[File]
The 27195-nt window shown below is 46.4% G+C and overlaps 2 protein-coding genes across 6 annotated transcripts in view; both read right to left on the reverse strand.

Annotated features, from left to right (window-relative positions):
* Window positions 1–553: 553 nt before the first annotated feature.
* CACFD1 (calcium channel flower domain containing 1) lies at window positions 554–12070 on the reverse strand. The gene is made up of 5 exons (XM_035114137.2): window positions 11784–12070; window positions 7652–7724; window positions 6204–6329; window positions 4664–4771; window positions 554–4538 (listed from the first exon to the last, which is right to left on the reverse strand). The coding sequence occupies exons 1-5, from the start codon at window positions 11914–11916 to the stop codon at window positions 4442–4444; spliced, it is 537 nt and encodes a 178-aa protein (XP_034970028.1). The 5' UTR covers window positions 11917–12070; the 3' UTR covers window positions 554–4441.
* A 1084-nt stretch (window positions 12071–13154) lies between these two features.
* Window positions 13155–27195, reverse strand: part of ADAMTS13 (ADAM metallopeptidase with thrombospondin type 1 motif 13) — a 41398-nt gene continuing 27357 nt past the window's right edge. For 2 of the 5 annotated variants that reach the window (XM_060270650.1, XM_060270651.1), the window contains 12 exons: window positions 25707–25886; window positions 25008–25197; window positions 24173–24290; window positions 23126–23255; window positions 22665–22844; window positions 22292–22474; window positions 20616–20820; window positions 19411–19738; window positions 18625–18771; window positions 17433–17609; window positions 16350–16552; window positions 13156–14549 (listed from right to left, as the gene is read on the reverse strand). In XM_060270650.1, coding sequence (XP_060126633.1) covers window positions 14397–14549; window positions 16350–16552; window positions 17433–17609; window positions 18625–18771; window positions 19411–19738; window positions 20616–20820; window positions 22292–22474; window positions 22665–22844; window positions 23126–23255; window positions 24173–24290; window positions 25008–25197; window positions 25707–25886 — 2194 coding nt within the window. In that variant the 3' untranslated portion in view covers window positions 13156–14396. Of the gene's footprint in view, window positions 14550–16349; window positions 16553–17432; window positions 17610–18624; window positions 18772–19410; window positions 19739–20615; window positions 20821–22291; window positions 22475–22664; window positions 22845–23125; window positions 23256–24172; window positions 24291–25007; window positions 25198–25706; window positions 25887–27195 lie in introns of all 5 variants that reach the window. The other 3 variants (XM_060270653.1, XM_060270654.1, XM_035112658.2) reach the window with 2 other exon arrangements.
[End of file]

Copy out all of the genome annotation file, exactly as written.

The 27195-nt window shown below is 46.4% G+C and overlaps 2 protein-coding genes across 6 annotated transcripts in view; both read right to left on the reverse strand.

Annotated features, from left to right (window-relative positions):
* Window positions 1–553: 553 nt before the first annotated feature.
* CACFD1 (calcium channel flower domain containing 1) lies at window positions 554–12070 on the reverse strand. The gene is made up of 5 exons (XM_035114137.2): window positions 11784–12070; window positions 7652–7724; window positions 6204–6329; window positions 4664–4771; window positions 554–4538 (listed from the first exon to the last, which is right to left on the reverse strand). The coding sequence occupies exons 1-5, from the start codon at window positions 11914–11916 to the stop codon at window positions 4442–4444; spliced, it is 537 nt and encodes a 178-aa protein (XP_034970028.1). The 5' UTR covers window positions 11917–12070; the 3' UTR covers window positions 554–4441.
* A 1084-nt stretch (window positions 12071–13154) lies between these two features.
* Window positions 13155–27195, reverse strand: part of ADAMTS13 (ADAM metallopeptidase with thrombospondin type 1 motif 13) — a 41398-nt gene continuing 27357 nt past the window's right edge. For 2 of the 5 annotated variants that reach the window (XM_060270650.1, XM_060270651.1), the window contains 12 exons: window positions 25707–25886; window positions 25008–25197; window positions 24173–24290; window positions 23126–23255; window positions 22665–22844; window positions 22292–22474; window positions 20616–20820; window positions 19411–19738; window positions 18625–18771; window positions 17433–17609; window positions 16350–16552; window positions 13156–14549 (listed from right to left, as the gene is read on the reverse strand). In XM_060270650.1, coding sequence (XP_060126633.1) covers window positions 14397–14549; window positions 16350–16552; window positions 17433–17609; window positions 18625–18771; window positions 19411–19738; window positions 20616–20820; window positions 22292–22474; window positions 22665–22844; window positions 23126–23255; window positions 24173–24290; window positions 25008–25197; window positions 25707–25886 — 2194 coding nt within the window. In that variant the 3' untranslated portion in view covers window positions 13156–14396. Of the gene's footprint in view, window positions 14550–16349; window positions 16553–17432; window positions 17610–18624; window positions 18772–19410; window positions 19739–20615; window positions 20821–22291; window positions 22475–22664; window positions 22845–23125; window positions 23256–24172; window positions 24291–25007; window positions 25198–25706; window positions 25887–27195 lie in introns of all 5 variants that reach the window. The other 3 variants (XM_060270653.1, XM_060270654.1, XM_035112658.2) reach the window with 2 other exon arrangements.